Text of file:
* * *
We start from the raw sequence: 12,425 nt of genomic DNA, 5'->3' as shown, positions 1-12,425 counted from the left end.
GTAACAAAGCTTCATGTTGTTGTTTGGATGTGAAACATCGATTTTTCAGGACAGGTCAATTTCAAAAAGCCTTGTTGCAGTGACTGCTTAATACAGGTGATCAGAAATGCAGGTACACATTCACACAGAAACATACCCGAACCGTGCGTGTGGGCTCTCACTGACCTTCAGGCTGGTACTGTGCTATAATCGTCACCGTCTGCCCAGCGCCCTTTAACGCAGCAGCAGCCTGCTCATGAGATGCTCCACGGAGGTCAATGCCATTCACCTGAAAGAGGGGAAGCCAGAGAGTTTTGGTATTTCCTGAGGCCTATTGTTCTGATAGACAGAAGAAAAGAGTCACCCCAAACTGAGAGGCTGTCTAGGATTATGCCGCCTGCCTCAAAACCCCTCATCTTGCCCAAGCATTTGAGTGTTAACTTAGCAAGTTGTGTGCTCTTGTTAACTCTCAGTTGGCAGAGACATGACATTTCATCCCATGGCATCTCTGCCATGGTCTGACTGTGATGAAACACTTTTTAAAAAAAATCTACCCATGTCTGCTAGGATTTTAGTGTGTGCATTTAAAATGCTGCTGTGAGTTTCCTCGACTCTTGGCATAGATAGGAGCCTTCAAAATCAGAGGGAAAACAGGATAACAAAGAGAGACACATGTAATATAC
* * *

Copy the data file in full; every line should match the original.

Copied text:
We start from the raw sequence: 12,425 nt of genomic DNA, 5'->3' as shown, positions 1-12,425 counted from the left end.
GTAACAAAGCTTCATGTTGTTGTTTGGATGTGAAACATCGATTTTTCAGGACAGGTCAATTTCAAAAAGCCTTGTTGCAGTGACTGCTTAATACAGGTGATCAGAAATGCAGGTACACATTCACACAGAAACATACCCGAACCGTGCGTGTGGGCTCTCACTGACCTTCAGGCTGGTACTGTGCTATAATCGTCACCGTCTGCCCAGCGCCCTTTAACGCAGCAGCAGCCTGCTCATGAGATGCTCCACGGAGGTCAATGCCATTCACCTGAAAGAGGGGAAGCCAGAGAGTTTTGGTATTTCCTGAGGCCTATTGTTCTGATAGACAGAAGAAAAGAGTCACCCCAAACTGAGAGGCTGTCTAGGATTATGCCGCCTGCCTCAAAACCCCTCATCTTGCCCAAGCATTTGAGTGTTAACTTAGCAAGTTGTGTGCTCTTGTTAACTCTCAGTTGGCAGAGACATGACATTTCATCCCATGGCATCTCTGCCATGGTCTGACTGTGATGAAACACTTTTTAAAAAAAATCTACCCATGTCTGCTAGGATTTTAGTGTGTGCATTTAAAATGCTGCTGTGAGTTTCCTCGACTCTTGGCATAGATAGGAGCCTTCAAAATCAGAGGGAAAACAGGATAACAAAGAGAGACACATGTAATATAC